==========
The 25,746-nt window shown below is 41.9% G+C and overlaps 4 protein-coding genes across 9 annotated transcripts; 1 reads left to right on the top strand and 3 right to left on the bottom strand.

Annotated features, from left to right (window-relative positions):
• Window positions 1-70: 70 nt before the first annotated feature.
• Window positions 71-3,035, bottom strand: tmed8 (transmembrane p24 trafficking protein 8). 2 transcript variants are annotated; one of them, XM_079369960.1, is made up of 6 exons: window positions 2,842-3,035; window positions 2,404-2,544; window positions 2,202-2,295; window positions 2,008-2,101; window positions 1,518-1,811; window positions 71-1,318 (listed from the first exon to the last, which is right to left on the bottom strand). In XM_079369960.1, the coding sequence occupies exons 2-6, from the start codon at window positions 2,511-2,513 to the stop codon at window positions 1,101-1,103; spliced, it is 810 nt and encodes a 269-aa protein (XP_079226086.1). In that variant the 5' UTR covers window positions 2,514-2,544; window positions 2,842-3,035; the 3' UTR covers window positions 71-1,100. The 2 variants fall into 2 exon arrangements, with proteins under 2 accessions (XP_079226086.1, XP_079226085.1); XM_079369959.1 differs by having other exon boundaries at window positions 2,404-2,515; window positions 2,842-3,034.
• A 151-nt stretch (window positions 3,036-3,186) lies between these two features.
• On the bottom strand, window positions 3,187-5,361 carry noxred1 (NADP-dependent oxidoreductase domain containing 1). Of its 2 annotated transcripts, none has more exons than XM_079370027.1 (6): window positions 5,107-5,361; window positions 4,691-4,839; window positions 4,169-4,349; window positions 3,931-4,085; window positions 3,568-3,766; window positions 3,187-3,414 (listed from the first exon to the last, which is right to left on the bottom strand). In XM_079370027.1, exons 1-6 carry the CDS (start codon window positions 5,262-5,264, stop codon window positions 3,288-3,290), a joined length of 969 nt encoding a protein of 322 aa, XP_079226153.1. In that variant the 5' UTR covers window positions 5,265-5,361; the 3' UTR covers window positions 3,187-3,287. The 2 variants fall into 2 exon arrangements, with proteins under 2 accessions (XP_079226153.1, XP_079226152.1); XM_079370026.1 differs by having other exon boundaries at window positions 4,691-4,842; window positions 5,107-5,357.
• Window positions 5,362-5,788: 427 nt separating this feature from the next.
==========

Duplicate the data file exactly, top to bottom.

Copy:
The 25,746-nt window shown below is 41.9% G+C and overlaps 4 protein-coding genes across 9 annotated transcripts; 1 reads left to right on the top strand and 3 right to left on the bottom strand.

Annotated features, from left to right (window-relative positions):
• Window positions 1-70: 70 nt before the first annotated feature.
• Window positions 71-3,035, bottom strand: tmed8 (transmembrane p24 trafficking protein 8). 2 transcript variants are annotated; one of them, XM_079369960.1, is made up of 6 exons: window positions 2,842-3,035; window positions 2,404-2,544; window positions 2,202-2,295; window positions 2,008-2,101; window positions 1,518-1,811; window positions 71-1,318 (listed from the first exon to the last, which is right to left on the bottom strand). In XM_079369960.1, the coding sequence occupies exons 2-6, from the start codon at window positions 2,511-2,513 to the stop codon at window positions 1,101-1,103; spliced, it is 810 nt and encodes a 269-aa protein (XP_079226086.1). In that variant the 5' UTR covers window positions 2,514-2,544; window positions 2,842-3,035; the 3' UTR covers window positions 71-1,100. The 2 variants fall into 2 exon arrangements, with proteins under 2 accessions (XP_079226086.1, XP_079226085.1); XM_079369959.1 differs by having other exon boundaries at window positions 2,404-2,515; window positions 2,842-3,034.
• A 151-nt stretch (window positions 3,036-3,186) lies between these two features.
• On the bottom strand, window positions 3,187-5,361 carry noxred1 (NADP-dependent oxidoreductase domain containing 1). Of its 2 annotated transcripts, none has more exons than XM_079370027.1 (6): window positions 5,107-5,361; window positions 4,691-4,839; window positions 4,169-4,349; window positions 3,931-4,085; window positions 3,568-3,766; window positions 3,187-3,414 (listed from the first exon to the last, which is right to left on the bottom strand). In XM_079370027.1, exons 1-6 carry the CDS (start codon window positions 5,262-5,264, stop codon window positions 3,288-3,290), a joined length of 969 nt encoding a protein of 322 aa, XP_079226153.1. In that variant the 5' UTR covers window positions 5,265-5,361; the 3' UTR covers window positions 3,187-3,287. The 2 variants fall into 2 exon arrangements, with proteins under 2 accessions (XP_079226153.1, XP_079226152.1); XM_079370026.1 differs by having other exon boundaries at window positions 4,691-4,842; window positions 5,107-5,357.
• Window positions 5,362-5,788: 427 nt separating this feature from the next.